Nevertheless, there was some legitimate settlement of white people in the Mohawk Valley in the second decade of he eighteenth century. They were the flotsam and jetsam, the broken reeds of the storms that Mars has sent sweeping over Europe. The Palatines who came into New York between the years 1709 and 1722 were refugees, though not from religious persecution, It was because of their unbearable economic distress brought about by the bufferings of war, made absolutely hopeless by one terrible winter, that made the Palatines regretfully look away from their Fatherland toward the distant America, to which so many families from the Rhineland had, in past distress, gone to fin e peace and plenty in Penn's land chiefly. The thirty Years' War, which ended in 1648, had inflicted suffering enough upon a poor peasantry to make it remembered for hundreds of years, one would have thought The Palatinate was reduced from 500,000 citizens to 50,000 during that generation of ruthlessness. It is said that "the elector Palatine beheld from his castle at Mannheim six cities and twenty-five towns inflames, where lust and rapine walked hand in hand with fire and sword." Yet, the surviving peasants clung to their homeland. America was not yet known to them. Later, William Penn, who knew their distressed circumstances, tried to prevail upon them to seek a safer living in this province, and to an extent he succeeded. It is estimated that between 1683 and 1709 between three thousand and four thousand Germans emigrated to Pennsylvania. They came in small groups, mainly Mennonites, who came "partly for conscience' sake and partly for temporal interests." There was no general exodus from the Palatinate until the eighteenth century. During the last war of Louis XIV the Rhineland was marked out for destruction. "Ravage the Palatinate," said Louis to one of his marshals/ "In obedience to orders twelve hundred towns and villages went up in smoke and fell in ashes." With occasional intermissions such scenes of horror and crime continued throughout the War of the Spanish Succession. In a petition addressed to the English people in 1710, the Palatines who came to New York said: "We, the Poor Distressed Palatines, whose utter ruin was occasioned by the merciless cruelty of a Bloody Enemy, the French, whose prevailing power, some years past, like a torrent, rushed into our country and overwhelmed us at once; and being not content with money and food necessary for this occasions, not only dispossessed us of all support, but inhumanly burnt our houses to the ground, whereby being deprived of shelter, we were turned into open fields, there with our families to seek what shelter we could find, were obliged to make the earth our repository for rest and the clouds our canopy or covering." As though to add to man-made misery, the natural elements added a final sting to the torture. The winter of 1708-09 was so cold throughout Europe that hundreds of these poor people died of exposure and starvation. "Birds froze in mid-air, beasts in their lairs and men feel dead on the way." Destitution was common. An eye-witness wrote: "Nobody was paid. The people of the county, in consequence of exactions, had to become insolvent. Commerce dried up and brought no returns. Good faith and confidence were abolished." Here, then, was good ground over which to go in search for immigrants for the sparsely populated English colony of New York. Here, it was thought, would be found good raw labor. So thought the governor of New York, also some of the landowners. The palatines were crowding London. so, between 3,000 and 4,000 were transported, at public expense, to New York Province. It was an important migration, for, at a bound almost, the population of New York province was thereby increased one-tenth. Some of the Palatines remained in New York City, but nine-tenths of the immigrants wee settled upon lands on both banks of the Hudson, "about a hundred miles up," part on land belonging to Robert Livingston, and part on royal domains on the other side of the river. In all, there were five villages. But the settlers were hardly free men. To pay for their sea-passage and sustenance, they had bound themselves to produce tar and turpentine for the government. It was an unfortunate experiment for all, for the immigrants were discontented, and the government unpaid. The palatines were maintained by the province until l712, when, in view of an empty treasury, governor Hunter was compelled to notify the immigrants that "everyone must shift for himself, but not out of the province." Some went beyond the borders of New York, but the majority remained within it. Some accepted land offered to them on easy terms by the Iroquois, and settled in Schoharie. Others bought land in the Mohawk Valley. In all, there were three migrations of palatines into the Mohawk Valley, as many as a hundred families settling in 1722.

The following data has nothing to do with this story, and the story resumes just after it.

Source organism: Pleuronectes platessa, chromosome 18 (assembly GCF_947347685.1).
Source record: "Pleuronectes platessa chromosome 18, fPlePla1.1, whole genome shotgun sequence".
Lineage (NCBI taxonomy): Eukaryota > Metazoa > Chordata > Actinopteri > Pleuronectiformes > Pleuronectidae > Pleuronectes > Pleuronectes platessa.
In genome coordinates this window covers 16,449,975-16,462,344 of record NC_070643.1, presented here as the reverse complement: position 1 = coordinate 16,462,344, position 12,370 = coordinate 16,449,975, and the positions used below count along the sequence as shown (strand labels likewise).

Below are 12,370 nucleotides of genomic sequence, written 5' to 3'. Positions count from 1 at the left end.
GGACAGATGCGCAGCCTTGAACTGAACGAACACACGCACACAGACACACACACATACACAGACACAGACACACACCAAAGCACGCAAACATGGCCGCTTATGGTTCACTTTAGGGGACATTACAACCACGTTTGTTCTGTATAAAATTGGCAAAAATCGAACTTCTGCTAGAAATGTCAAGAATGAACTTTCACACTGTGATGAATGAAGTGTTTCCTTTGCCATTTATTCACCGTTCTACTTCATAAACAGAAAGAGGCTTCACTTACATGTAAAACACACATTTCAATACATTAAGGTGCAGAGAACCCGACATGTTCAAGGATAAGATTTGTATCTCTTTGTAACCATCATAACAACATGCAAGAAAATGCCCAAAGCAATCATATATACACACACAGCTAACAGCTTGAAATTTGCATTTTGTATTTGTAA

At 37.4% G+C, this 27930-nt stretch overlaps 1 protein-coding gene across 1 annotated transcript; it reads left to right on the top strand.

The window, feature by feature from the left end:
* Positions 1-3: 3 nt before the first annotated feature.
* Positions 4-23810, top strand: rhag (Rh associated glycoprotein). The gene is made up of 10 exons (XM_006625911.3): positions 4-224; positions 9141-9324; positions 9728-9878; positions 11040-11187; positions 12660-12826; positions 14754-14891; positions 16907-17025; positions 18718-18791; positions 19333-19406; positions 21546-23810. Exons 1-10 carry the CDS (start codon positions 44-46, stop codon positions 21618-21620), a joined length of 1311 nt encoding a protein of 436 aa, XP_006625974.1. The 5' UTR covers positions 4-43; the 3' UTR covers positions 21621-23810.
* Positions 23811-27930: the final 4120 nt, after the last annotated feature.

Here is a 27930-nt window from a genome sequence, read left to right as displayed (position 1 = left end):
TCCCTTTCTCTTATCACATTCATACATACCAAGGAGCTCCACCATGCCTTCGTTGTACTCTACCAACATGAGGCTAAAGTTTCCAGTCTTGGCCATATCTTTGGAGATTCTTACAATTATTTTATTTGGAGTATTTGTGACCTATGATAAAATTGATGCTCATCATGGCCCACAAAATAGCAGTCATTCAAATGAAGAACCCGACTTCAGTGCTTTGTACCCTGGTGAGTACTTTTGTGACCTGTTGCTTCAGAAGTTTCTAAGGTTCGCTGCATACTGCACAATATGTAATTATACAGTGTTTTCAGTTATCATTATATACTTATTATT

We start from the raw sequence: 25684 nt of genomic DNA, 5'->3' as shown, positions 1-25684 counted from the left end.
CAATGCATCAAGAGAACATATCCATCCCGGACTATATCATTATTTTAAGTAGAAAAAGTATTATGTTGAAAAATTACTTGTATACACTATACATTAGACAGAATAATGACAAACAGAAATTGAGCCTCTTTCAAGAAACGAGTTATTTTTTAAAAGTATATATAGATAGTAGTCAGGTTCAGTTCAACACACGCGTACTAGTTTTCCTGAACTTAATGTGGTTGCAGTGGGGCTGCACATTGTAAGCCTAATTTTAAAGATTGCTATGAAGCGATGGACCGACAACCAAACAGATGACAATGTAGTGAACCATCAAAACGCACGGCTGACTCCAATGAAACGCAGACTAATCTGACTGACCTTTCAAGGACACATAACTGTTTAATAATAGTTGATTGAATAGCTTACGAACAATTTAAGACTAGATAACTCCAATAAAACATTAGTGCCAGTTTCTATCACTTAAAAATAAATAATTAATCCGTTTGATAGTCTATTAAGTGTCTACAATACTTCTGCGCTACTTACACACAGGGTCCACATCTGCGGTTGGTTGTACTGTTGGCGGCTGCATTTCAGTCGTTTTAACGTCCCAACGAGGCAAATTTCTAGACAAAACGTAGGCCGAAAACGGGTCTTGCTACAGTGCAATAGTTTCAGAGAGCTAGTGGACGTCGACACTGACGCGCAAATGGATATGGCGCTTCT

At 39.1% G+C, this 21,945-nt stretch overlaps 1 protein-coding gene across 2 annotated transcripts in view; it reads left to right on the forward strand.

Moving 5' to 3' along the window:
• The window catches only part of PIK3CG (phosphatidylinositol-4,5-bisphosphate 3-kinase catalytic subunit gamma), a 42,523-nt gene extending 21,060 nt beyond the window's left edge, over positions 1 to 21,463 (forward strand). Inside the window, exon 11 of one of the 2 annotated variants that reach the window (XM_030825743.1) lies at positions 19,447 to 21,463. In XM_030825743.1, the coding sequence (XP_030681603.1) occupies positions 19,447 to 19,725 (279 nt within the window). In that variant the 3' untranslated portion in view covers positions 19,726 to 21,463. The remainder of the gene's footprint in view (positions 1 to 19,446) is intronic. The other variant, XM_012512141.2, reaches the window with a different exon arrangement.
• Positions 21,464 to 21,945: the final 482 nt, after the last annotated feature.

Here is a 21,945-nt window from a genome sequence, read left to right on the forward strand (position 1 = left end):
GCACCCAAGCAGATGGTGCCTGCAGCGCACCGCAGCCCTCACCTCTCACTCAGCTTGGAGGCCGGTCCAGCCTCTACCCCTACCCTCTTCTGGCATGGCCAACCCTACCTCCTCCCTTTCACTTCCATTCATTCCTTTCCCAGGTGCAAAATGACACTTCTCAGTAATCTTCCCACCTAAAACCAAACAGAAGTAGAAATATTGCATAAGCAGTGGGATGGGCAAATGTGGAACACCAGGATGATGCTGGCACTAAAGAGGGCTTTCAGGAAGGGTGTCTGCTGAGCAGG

In this way the strong colonial hand of England was steadily spreading out its fingers from Albany--a hand made horny and hard by gripping the plough rather then sensitive and dexterous by long use of fencing foils. The English were looking for tillable lands, while the French search for beaver banks. Inevitably they would collide. The province had built a military road from Albany to Lake Champlain in 1709. In 1712, fort Hunter was built at the mouth of Schoharie Creek, to protect settlers as well as to facilitate trading relations with the Iroquois. Another fort was erected at Onondaga in 1713. The Palatines who were settled in the vicinity of Fort Plain "opened and held the route by the Mohawk for adventure and traffic."